Abortion and the Exclusion of Reality

Inside Higher Ed claims to “have the largest online audience in higher ed… 3.67 million monthly readers.” Before the most recent Life news in the United States, it published an opinion piece, Texas Abortion Law Threatens Academic Freedom (October 8, […] The post Abortion and the Exclusion of Reality appeared first on OnePeterFive.

Abortion and the Exclusion of Reality

Inside Higher Ed claims to “have the largest online audience in higher ed… 3.67 million monthly readers.” Before the most recent Life news in the United States, it published an opinion piece, Texas Abortion Law Threatens Academic Freedom (October 8, 2021), by Andrew Joseph Pegoda who “teaches women’s, gender and sexuality studies; religious studies; and English at the University of Houston.” While I am not replying to the merits or demerits of that law, I am addressing several of Dr. Pegoda’s peculiar or even bizarre expressions and statements. He wrote, for example: “How can we increase the health and well-being of pregnant individuals;” “mandating that abortions go underground only causes harm to pregnant individuals;” and “Lessons might also acknowledge that about 30 percent of pregnancies end in natural miscarriages (also called spontaneous abortions) – a pregnant body does not automatically mean a future human.”

Mamma mia. The circumlocutions “pregnant individuals” and “pregnant body” circumvent a concession that only women can be pregnant. The idea that underground abortions harm only “pregnant individuals” is absurd since the raison d’être of direct abortions, legal or not, is to kill unborn humans. And “a pregnant body does not automatically mean a future human” is another eclipse of the unique capability of women and a disavowal of the humanity of an unborn human embryo or fetus, whether alive now or dead later. Dr. Pegoda’s opinion piece was an exercise in inclusivity, except when it was not.

According to the National Center for Biotechnology Information (NCBI, part of the United States National Library of Medicine, a branch of the National Institutes of Health), it is estimated that “as many as 26% of all pregnancies end in miscarriage and up to 10% of clinically recognized pregnancies.” The Mayo Clinic reported that about “10 to 20 percent of known pregnancies end in miscarriage. But the actual number is likely higher because many miscarriages occur very early in pregnancy” – before the pregnancy is known. Dr. Pegoda’s remark that “about 30 percent of pregnancies end in natural miscarriages” might only be a small exaggeration if at all. Yet 100 percent of childbirths lead, eventually, to death. What will stop those wielding miscarriage data to diminish the perceived severity of abortion from citing the eventual 100 percent mortality of all humans to diminish the perceived severity of killing anyone at any stage of life? And does Dr. Pegoda wish to declare a moral equivalence between natural deaths due to miscarriage and homicides due to direct abortion?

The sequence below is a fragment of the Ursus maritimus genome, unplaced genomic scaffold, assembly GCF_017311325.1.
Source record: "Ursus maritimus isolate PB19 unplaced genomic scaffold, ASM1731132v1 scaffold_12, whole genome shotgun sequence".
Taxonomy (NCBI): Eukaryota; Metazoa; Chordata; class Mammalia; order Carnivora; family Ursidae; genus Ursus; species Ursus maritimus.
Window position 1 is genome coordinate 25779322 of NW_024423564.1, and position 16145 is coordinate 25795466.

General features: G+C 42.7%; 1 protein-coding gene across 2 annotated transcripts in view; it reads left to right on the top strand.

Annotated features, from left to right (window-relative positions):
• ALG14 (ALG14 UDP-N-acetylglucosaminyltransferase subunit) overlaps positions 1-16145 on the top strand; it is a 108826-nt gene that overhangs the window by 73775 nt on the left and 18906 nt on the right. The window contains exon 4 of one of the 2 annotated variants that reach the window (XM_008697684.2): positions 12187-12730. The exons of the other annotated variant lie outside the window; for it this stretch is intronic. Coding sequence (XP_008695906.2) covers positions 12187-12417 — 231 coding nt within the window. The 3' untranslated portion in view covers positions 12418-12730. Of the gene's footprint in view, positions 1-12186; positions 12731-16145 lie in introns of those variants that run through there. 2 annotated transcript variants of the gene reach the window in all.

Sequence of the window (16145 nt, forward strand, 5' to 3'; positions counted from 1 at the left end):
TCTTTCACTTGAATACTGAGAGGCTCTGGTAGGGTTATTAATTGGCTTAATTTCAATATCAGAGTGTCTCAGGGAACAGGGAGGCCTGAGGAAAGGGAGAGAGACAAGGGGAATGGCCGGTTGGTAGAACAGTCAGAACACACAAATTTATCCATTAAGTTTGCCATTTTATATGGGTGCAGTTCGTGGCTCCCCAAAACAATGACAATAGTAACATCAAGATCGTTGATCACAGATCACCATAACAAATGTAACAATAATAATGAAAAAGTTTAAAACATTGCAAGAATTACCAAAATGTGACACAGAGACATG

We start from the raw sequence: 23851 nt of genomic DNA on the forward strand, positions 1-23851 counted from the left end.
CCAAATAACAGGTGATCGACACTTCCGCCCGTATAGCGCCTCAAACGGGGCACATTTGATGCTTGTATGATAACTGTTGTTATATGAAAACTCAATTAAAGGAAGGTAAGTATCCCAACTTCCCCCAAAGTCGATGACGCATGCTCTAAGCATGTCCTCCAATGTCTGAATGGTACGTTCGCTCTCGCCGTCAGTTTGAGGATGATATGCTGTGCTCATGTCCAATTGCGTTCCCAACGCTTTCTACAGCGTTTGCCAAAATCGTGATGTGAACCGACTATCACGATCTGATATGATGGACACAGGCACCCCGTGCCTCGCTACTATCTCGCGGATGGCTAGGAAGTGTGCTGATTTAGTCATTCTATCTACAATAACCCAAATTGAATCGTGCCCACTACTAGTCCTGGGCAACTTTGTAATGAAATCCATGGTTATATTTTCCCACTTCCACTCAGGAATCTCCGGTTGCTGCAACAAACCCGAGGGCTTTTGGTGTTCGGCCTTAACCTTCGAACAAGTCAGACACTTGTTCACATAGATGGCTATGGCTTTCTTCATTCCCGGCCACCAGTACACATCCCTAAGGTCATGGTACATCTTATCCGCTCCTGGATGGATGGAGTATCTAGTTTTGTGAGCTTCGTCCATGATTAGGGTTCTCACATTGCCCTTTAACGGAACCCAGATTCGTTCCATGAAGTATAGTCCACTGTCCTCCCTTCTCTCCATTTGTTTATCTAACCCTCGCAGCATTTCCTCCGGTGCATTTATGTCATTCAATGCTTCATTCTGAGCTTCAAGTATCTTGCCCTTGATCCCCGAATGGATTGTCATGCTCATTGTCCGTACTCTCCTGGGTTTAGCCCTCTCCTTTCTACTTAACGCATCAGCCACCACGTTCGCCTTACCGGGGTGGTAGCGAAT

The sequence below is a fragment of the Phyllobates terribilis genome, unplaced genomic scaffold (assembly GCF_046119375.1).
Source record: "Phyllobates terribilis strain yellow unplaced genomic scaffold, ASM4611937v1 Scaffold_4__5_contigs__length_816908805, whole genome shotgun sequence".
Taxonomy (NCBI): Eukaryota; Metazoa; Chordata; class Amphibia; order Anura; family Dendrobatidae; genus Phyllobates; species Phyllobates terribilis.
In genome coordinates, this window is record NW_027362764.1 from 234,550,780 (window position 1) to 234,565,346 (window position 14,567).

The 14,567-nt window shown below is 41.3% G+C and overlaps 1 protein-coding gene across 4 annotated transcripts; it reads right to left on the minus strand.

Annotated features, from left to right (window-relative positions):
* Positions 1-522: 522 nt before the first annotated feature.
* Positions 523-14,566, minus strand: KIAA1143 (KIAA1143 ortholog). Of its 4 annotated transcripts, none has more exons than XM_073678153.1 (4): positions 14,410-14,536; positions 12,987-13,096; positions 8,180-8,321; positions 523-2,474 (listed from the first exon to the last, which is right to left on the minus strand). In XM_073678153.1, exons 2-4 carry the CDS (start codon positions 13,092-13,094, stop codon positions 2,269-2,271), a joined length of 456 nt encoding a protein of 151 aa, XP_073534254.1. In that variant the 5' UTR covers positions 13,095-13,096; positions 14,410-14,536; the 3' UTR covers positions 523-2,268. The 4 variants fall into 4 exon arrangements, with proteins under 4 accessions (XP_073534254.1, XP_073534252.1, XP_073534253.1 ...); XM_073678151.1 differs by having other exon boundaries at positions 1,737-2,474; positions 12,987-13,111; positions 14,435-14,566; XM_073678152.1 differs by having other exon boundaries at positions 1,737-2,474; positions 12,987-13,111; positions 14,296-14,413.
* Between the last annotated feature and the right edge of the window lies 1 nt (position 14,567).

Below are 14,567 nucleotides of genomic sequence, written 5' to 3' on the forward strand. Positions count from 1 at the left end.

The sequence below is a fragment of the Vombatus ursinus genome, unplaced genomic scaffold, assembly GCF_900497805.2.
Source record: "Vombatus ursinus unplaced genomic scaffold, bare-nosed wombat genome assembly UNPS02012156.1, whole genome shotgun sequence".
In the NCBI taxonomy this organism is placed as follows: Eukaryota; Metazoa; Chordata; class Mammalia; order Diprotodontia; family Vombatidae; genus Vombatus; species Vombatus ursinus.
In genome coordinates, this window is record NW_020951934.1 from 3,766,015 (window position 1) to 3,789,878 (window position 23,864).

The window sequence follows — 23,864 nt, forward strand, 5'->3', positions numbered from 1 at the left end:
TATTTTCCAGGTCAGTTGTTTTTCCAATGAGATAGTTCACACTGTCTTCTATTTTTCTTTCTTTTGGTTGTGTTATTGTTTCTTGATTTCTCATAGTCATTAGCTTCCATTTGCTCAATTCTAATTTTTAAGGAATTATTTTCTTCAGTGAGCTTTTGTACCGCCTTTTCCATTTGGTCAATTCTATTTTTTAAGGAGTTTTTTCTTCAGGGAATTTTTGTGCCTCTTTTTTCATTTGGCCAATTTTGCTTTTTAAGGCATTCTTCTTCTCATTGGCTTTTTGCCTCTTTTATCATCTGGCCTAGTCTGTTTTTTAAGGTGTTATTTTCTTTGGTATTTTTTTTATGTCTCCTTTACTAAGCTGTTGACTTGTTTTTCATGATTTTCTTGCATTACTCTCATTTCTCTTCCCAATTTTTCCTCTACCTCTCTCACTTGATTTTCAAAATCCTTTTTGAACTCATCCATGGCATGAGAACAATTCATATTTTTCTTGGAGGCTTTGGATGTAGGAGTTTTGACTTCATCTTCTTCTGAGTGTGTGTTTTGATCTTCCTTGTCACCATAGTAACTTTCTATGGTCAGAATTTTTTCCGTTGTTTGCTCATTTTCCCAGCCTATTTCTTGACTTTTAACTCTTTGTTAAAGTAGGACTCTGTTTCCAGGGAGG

Dr. Pegoda’s inclusive expressions are like others from cloud-cuckoo-land that engendered recent tempests involving J. K. Rowling, The Lancet, and the Academy of Breastfeeding Medicine. In May 2020, a global development news platform, Devex, published an opinion on “the menstrual health and hygiene needs of girls, women, and all people who menstruate,” precipitating this riposte from Rowling: “‘People who menstruate.’ I’m sure there used to be a word for those people. Someone help me out. Wumben? Wimpund? Woomud?” On September 1, 2021, The Lancet reviewed Periods: A Brief History, an exhibition at… wait for it… London’s Vagina Museum, and emblazoned its September 25, 2021, cover with this quote from the review: “Historically, the anatomy and physiology of bodies with vaginas have been neglected.” And in its August 2021 journal, the Academy of Breastfeeding Medicine announced that the “use of desexed or gender-inclusive language (e.g., using ‘‘lactating person’’ instead of ‘‘mother’’) is appropriate in many settings” and its intention “to be inclusive of all breastfeeding/chestfeeding and human milk-feeding individuals.” That takes the prize for snort-milk-out-the-nose ridiculousness. These exaltations of squishy conceptions of gender over sex, of feelings over nearly always unambiguous, palpable biology, demote truth in an attempted abolition of reality, or at least its partial abolition – in these three cases an abolition or blurring of concepts that words like “girls” “women,” “female,” or “mother” signify.

This is a time of semantic gerrymandering intended to privilege those claiming to have been “assigned the wrong sex at birth,” “born into the wrong body” or some other implausibility or impossibility (claims to have been assigned the wrong species at birth may yet be looming, but in any case, I mean those who are biologically unambiguous). But it is far, far, far more scientifically parsimonious to believe that these claimants are terribly mistaken, and they possess not the wrong sex or body but rather the wrong thinking. It is also a time of semantic gerrymandering to deny consideration of living unborn humans and to support direct abortion. But while we are only a few seasons into widespread semantic gerrymandering purportedly for the gender dysphoric, we are several decades into widespread semantic gerrymandering against living unborn humans and for direct abortion.

For example, Dr. Pegoda not only resorted to neologisms dubiously on behalf of the gender dysphoric but also slipped into the decades-old, routine rhetoric of abortion advocates when he wrote “…when legal, abortion is a safe, legitimate procedure.”

Were direct abortion understood to be safe, however, it would neither be procured nor protested. (Here the distinction between direct abortion, the intended slaughter of an unborn human, from indirect abortion, the unintended death of a fetus consequent to, for example, treatment of a tubal pregnancy or uterine cancer, is important.) Direct abortion is procured to kill unborn humans, and therefore incites protest. It is deliberately unsafe, homicidally so. The killing of a human fetus – feticide – is a form of homicide. What other things deliberately fatal to innocent humans are described as “safe?” Words are defined by their conventional usage and prefixing “safe” to an expression denoting something purposely fatal to innocent humans is not only unconventional but rare if not singularly limited to “safe abortion” – an oxymoron of extraordinary exclusivity.